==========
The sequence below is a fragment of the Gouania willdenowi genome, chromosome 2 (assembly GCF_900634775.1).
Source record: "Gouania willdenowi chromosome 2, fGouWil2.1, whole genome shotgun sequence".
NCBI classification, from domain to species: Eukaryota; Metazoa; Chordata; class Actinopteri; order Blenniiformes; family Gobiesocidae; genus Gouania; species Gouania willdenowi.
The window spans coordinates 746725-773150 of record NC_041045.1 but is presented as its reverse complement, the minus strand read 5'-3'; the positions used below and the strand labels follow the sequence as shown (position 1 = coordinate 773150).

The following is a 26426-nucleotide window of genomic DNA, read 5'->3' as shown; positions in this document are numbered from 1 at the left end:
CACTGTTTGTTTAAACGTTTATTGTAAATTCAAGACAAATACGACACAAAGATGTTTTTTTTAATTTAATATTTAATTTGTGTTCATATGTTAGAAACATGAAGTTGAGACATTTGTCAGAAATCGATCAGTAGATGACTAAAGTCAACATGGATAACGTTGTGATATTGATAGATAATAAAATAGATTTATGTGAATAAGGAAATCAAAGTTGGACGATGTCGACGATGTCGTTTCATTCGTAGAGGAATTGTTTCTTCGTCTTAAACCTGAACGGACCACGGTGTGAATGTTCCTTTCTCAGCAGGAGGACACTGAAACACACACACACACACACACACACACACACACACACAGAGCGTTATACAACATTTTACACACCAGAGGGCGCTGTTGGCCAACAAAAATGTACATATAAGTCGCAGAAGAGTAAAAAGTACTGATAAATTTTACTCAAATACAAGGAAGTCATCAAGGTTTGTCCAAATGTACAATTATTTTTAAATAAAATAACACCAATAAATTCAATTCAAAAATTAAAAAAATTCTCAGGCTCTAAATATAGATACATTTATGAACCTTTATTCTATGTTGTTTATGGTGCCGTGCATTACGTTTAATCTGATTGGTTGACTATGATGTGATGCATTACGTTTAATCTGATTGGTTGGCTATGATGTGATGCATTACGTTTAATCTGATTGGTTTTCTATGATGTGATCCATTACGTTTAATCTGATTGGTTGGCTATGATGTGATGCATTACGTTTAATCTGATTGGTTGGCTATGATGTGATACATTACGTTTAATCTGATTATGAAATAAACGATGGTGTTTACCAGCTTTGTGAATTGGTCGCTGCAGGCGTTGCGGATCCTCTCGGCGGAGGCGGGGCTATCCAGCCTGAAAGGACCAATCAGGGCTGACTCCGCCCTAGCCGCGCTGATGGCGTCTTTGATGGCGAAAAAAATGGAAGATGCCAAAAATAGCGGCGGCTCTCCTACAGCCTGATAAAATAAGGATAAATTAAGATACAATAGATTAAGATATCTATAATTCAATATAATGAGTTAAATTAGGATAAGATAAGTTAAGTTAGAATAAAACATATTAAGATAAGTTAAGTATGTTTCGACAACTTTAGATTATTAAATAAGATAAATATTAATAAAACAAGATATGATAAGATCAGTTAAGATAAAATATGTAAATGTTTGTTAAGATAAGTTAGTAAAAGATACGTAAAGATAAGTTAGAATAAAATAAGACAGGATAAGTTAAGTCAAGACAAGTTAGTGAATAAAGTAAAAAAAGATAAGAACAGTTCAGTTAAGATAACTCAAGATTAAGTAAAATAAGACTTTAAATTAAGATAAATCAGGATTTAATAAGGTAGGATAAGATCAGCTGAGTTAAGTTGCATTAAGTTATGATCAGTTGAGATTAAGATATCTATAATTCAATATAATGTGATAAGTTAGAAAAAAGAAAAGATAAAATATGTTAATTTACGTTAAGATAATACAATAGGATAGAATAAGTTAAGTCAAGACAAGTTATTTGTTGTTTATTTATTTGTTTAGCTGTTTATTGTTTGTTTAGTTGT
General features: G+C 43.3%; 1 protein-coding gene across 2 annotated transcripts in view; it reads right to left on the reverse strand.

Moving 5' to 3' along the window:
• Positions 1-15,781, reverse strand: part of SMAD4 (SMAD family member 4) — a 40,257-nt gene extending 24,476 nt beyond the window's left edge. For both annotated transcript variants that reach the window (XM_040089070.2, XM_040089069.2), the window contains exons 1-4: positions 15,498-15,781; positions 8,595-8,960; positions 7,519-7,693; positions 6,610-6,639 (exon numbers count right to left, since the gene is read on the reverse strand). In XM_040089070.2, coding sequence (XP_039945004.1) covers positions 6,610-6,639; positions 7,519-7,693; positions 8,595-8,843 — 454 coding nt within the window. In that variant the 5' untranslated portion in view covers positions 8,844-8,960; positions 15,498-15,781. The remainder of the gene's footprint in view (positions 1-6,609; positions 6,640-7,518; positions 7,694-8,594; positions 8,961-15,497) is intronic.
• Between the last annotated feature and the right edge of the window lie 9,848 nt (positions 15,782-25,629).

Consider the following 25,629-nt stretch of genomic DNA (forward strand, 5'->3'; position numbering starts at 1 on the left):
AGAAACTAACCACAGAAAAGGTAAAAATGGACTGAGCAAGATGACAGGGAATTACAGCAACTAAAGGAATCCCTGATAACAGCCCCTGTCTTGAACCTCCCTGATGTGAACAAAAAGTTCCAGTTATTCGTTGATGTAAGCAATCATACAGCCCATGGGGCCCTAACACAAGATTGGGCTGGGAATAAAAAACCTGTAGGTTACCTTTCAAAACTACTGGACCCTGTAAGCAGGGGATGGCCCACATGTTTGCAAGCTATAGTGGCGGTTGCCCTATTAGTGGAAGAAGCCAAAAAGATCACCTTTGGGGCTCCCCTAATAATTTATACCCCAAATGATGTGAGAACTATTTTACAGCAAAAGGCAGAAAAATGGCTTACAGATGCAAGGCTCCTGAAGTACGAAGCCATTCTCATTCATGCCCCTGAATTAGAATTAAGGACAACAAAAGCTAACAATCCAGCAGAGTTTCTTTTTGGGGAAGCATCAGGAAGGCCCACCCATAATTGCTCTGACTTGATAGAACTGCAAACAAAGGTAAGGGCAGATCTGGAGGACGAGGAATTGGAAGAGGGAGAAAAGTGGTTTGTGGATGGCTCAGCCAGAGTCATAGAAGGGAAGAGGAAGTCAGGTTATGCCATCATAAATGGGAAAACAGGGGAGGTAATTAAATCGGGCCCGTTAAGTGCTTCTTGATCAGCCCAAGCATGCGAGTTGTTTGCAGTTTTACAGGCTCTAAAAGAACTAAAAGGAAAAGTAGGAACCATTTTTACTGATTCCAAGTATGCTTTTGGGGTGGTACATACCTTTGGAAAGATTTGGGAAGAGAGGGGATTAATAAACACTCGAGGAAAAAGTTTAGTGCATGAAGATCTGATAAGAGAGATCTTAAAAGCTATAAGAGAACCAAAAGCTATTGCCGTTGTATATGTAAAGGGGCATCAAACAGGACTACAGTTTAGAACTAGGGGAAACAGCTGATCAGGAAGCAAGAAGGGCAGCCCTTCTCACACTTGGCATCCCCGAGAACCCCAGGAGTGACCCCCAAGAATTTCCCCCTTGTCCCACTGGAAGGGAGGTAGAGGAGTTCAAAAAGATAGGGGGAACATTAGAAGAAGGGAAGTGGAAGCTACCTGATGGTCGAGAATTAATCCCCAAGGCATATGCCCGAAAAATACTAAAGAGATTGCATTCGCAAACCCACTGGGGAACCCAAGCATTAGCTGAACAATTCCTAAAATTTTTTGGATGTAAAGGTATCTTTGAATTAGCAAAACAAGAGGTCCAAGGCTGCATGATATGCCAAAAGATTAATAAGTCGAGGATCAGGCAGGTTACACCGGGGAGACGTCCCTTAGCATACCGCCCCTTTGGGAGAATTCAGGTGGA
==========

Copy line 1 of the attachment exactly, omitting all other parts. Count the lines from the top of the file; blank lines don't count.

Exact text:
The sequence below is a fragment of the Gouania willdenowi genome, chromosome 2 (assembly GCF_900634775.1).